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Tax flap may doom growth bill

Growth management legislation that Gov. Jeb Bush considers one of his top priorities may be doomed again this year because of a dispute over taxes.

A bill that cleared the House Thursday did not include a provision sought by the Senate that would give local governments new taxing power.

The House dropped that provision and sent the bill (CS SB 1906) back to the upper chamber on a 70-49 vote.

There is little disagreement over a provision that would require local governments to include schools in their comprehensive plans to remedy crowding.

The dispute centers on Senate President John McKay's insistence that the legislation let county governments and school boards levy local option sales taxes without referendums as required by existing law. The taxes pay for school construction and other infrastructure to keep with growth.

House Speaker Tom Feeney, R-Oviedo, was just as adamant that such taxes should be imposed only by voters.

The issue returned to the senators with only a day left in the regular legislative session and may be headed for a repeat of last year's failure.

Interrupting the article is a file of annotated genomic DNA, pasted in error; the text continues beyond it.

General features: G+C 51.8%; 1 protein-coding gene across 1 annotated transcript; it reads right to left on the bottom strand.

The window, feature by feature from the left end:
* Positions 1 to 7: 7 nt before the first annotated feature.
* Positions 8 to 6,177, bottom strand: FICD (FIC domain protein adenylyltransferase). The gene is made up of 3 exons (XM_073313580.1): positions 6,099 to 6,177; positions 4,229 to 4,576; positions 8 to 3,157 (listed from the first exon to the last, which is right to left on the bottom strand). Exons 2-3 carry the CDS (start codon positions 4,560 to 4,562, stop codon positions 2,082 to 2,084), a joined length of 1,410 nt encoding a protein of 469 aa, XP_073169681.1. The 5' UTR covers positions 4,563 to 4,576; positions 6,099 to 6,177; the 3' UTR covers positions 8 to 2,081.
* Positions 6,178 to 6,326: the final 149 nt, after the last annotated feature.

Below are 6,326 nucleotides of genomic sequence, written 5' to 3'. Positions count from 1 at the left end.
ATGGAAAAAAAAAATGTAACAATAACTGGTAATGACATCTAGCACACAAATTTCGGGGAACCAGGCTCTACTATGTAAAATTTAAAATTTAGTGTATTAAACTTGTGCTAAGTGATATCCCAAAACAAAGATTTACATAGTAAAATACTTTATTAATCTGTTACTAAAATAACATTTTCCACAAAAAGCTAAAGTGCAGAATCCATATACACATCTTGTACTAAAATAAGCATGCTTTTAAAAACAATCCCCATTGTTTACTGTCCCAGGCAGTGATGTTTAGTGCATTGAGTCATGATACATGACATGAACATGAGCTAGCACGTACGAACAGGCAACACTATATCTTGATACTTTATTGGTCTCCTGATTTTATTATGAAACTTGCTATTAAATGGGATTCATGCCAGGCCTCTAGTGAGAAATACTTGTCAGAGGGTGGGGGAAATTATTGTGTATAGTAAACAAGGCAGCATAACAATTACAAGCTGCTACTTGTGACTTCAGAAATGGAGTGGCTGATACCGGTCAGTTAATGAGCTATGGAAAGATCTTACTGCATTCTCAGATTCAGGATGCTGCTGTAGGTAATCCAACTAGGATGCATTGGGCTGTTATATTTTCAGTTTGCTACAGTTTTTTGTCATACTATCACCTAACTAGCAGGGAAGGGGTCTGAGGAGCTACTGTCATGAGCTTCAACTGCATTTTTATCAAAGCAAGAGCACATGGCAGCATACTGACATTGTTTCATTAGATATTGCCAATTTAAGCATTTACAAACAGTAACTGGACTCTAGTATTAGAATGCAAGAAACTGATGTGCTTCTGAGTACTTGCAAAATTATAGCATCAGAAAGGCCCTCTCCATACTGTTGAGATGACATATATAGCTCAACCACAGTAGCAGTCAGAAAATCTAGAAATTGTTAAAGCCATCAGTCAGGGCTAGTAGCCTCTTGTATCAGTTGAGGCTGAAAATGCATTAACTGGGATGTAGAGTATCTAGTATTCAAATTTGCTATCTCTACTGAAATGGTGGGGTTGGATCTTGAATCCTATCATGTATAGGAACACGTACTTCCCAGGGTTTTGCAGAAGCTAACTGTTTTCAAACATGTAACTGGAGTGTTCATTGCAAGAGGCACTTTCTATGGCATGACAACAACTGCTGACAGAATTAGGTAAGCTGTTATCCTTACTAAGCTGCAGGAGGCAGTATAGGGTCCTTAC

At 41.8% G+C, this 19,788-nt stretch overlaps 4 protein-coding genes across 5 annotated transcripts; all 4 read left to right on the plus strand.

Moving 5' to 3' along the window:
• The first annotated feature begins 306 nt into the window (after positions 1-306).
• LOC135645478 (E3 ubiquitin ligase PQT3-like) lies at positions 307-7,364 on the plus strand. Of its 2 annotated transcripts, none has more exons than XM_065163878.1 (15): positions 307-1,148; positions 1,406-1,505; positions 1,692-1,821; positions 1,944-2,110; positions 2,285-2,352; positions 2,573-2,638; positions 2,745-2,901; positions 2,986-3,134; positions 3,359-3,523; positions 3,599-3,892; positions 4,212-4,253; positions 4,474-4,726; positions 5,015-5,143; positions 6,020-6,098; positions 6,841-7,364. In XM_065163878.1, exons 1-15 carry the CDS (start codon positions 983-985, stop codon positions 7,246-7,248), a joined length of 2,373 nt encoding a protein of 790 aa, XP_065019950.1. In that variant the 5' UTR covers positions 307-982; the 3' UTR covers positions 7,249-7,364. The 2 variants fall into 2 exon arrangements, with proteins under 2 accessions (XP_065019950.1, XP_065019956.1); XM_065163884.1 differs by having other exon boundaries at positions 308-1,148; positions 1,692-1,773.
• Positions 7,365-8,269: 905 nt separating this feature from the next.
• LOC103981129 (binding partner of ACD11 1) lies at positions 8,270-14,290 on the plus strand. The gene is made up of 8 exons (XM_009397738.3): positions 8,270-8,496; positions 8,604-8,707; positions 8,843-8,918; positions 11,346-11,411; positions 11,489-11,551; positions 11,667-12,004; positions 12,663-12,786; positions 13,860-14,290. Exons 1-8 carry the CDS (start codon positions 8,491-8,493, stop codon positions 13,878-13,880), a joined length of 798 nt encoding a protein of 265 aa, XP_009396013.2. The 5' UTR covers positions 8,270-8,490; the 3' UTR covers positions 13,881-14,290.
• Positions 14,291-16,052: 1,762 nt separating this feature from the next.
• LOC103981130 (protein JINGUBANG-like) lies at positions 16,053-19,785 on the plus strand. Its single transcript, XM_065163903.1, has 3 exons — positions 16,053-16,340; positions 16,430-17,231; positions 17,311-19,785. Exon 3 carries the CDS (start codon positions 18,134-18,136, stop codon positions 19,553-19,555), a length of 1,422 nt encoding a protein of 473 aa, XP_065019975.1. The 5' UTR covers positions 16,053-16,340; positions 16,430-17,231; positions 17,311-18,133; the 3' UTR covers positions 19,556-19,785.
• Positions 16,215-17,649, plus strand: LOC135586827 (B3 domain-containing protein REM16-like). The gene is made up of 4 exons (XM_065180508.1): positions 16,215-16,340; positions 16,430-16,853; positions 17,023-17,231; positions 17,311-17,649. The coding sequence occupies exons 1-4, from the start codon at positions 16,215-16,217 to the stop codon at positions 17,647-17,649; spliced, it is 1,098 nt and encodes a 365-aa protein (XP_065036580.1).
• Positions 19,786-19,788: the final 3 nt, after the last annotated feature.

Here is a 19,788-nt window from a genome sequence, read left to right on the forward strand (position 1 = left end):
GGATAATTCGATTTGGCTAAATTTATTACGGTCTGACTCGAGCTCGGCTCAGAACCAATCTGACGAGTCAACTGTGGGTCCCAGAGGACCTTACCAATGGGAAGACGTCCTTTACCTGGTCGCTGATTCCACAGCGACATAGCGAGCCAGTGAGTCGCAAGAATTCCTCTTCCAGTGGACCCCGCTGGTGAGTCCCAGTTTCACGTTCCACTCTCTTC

"A lot of them feel deep in their hearts that they would like to see some kind of flexibility for local governments to provide that infrastructure so it's not just talking about schools, it's actually doing something," said Bill Jones, a lobbyist for the American Planning Association's Florida chapter, which supports the Senate position.

Last year's Senate bill would have required county commissions and school boards to vote by a majority plus one member to levy the sales taxes. The Senate modified its stance this year to make it a two-thirds vote.

Florida has been trying to get a handle on its rampant growth for decades. Lawmakers in 1985 passed the state's Growth Management Act, which requires communities to draw up state-approved comprehensive plans.

Bush and other critics say it has failed to prevent sprawl, traffic congestion, water shortages and school crowding.

A 23-member study commission last year proposed an overhaul of the law with an eye toward reducing the state's role and shifting more responsibility to local officials.

Neither Feeney nor McKay, R-Bradenton, has shown any signs of backing down this year, although both chambers have supported a third option to speed up school construction: special districts that combine the efforts of counties, school boards and developers.